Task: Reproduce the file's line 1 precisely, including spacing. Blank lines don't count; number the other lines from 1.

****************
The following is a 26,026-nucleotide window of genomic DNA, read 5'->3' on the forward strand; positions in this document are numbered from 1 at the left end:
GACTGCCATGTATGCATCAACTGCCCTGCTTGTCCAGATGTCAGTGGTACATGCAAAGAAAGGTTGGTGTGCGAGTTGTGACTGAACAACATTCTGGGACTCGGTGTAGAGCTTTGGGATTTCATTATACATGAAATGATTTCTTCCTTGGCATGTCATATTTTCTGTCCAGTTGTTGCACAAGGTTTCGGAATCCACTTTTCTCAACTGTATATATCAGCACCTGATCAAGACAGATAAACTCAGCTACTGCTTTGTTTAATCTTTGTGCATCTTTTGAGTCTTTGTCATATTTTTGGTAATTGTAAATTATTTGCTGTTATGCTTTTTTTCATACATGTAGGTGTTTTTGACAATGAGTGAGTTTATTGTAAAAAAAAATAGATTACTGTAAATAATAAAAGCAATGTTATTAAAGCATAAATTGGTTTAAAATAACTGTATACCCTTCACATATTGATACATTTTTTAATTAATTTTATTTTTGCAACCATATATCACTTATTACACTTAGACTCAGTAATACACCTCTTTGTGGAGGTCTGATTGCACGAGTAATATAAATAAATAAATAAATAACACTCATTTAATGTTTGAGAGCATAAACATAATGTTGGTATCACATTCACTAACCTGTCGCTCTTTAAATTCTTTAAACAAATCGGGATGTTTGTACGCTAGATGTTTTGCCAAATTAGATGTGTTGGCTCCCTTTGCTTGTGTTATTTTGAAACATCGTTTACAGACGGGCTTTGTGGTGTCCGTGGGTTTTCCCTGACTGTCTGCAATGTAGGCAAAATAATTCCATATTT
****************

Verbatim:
The following is a 26,026-nucleotide window of genomic DNA, read 5'->3' on the forward strand; positions in this document are numbered from 1 at the left end: